Well, however languid the readers may be, the Archives must run at their usual OCD-rush, getting the minutes of the workshop written, rewritten, spellchecked, typeset and letrasetted into the Archive’s current copper-bound ledger before being interrupted by the latest Andrew Motion memo on the decline of the comma, or a Michael Rosen round-robin on the many overlooked poems about trousers.

Such busyness did not impress William H Davies when his tramping brought his Ealing-way shortly before the Great War.  He joined a Tuesday workshop and read first, with an early draft of his poem Leisure.  He then spent the rest of the evening stood beside the French windows, staring straight ahead, unblinking, untwitching and unyielding as the others attempted to conduct themselves under his gimlet gaze.  But the longer he watched, the shorter their own attention spans became, and the meeting broke up by nine-fifteen.  It seems that while Bill Davies certainly did have time to stand and stare, nobody else had the time to be stared at.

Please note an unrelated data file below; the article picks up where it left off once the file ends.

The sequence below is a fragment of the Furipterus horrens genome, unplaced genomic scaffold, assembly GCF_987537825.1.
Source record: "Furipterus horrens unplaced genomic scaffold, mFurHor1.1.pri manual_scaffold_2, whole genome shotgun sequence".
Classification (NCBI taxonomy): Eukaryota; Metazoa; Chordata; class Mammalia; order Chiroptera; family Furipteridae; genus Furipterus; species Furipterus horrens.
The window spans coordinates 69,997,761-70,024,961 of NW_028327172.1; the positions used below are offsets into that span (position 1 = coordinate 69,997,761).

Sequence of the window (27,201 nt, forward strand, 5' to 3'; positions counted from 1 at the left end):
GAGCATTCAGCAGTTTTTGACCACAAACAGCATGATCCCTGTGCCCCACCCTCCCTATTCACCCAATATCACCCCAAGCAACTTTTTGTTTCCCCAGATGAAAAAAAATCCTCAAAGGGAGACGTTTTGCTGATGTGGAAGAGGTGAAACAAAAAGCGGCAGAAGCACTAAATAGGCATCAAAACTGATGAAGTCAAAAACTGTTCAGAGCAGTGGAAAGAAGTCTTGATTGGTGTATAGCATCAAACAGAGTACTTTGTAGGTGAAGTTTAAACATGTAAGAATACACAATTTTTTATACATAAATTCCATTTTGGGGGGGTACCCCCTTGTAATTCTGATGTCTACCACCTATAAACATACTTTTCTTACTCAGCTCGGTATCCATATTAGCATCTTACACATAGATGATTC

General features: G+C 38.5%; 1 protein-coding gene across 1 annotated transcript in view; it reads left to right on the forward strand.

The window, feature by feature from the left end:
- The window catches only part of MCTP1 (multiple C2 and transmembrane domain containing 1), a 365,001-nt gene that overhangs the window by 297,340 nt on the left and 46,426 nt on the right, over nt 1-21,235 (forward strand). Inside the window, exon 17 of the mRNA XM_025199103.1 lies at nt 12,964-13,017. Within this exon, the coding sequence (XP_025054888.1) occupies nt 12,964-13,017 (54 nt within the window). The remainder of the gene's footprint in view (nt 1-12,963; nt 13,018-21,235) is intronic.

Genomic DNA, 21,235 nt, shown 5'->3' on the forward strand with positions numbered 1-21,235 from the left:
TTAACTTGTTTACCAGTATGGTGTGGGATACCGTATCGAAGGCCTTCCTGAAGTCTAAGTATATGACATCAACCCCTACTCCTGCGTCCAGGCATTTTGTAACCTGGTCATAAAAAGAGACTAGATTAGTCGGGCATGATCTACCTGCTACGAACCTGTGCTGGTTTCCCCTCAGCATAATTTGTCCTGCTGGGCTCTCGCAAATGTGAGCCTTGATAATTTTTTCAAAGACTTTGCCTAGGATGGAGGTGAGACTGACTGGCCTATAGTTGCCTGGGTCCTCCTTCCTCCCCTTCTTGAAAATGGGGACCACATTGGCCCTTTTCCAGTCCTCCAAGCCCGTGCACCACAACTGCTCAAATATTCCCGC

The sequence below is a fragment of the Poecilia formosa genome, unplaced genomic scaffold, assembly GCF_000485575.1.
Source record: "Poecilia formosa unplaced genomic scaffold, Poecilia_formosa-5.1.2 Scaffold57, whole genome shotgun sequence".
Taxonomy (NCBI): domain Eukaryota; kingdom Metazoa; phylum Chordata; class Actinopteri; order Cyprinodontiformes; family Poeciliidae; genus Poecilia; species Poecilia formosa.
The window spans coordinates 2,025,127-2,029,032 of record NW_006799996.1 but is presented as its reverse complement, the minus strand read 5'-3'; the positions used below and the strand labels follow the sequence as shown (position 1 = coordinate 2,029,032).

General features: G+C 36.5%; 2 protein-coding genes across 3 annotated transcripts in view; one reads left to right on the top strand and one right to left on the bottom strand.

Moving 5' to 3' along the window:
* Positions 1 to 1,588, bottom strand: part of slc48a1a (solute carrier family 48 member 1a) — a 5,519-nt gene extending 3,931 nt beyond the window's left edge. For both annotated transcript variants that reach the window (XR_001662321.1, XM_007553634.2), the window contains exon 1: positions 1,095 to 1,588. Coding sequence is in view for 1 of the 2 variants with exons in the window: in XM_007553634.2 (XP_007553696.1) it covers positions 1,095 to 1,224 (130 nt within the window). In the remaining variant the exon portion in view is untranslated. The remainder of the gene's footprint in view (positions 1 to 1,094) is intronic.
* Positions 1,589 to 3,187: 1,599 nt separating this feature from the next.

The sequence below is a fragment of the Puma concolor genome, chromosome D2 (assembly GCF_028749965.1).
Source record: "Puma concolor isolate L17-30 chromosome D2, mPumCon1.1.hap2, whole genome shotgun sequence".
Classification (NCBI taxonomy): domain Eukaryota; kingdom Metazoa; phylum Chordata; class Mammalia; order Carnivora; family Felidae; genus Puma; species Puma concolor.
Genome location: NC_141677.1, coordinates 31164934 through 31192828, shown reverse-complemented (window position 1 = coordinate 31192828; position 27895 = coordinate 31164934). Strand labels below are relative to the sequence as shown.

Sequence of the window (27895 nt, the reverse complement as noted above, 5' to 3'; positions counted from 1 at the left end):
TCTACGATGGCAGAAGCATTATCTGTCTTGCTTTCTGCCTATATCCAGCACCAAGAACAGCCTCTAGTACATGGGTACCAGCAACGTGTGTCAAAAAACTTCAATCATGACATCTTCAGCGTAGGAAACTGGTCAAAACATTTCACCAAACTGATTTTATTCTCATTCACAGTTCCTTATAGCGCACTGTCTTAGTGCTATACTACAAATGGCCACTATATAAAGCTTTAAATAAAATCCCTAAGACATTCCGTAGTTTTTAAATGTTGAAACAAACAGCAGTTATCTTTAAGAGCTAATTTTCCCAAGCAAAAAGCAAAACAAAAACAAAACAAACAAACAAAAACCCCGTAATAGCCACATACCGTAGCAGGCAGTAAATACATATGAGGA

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Workshop, 13th June 2017

Well, it’s nice to know that some things are still done properly.  I read recently that the Queen’s Speech will be delayed; not because Mrs May’s happy crew have only the faintest notion what to put in it (a bill to remove any mention of dinosaurs from the National Curriculum anyone?) but because, being hand-written on vellum, it takes some days for the ink to dry.  Apparently, the Q of E refuses to read anything not written on the stuff, which plays merry hell with the Palace Laser Printers and the production of the lunch menu.  As discussed in prev Blogs, a similar process is involved in the production of this very hifalutin diatribe, although one doubts that the Queen’s Speech will be knocked up on anything as unsophisticated as my early Macintosh 128k, which I use for anything requiring a nice uninterrupted run-up.  The Macintosh has no truck with the Internet, which does wonders for the concentration.  I’m sure you have found that it’s far too easy to think you have a long, complex document in the bag only to be distracted by a post on the Facebook or a Tweet from a beloved comedian.  As a result you find that you have committed some awful howler and are forced to book a national press conference to get yourself out of a hole.  It must have happened to all of us.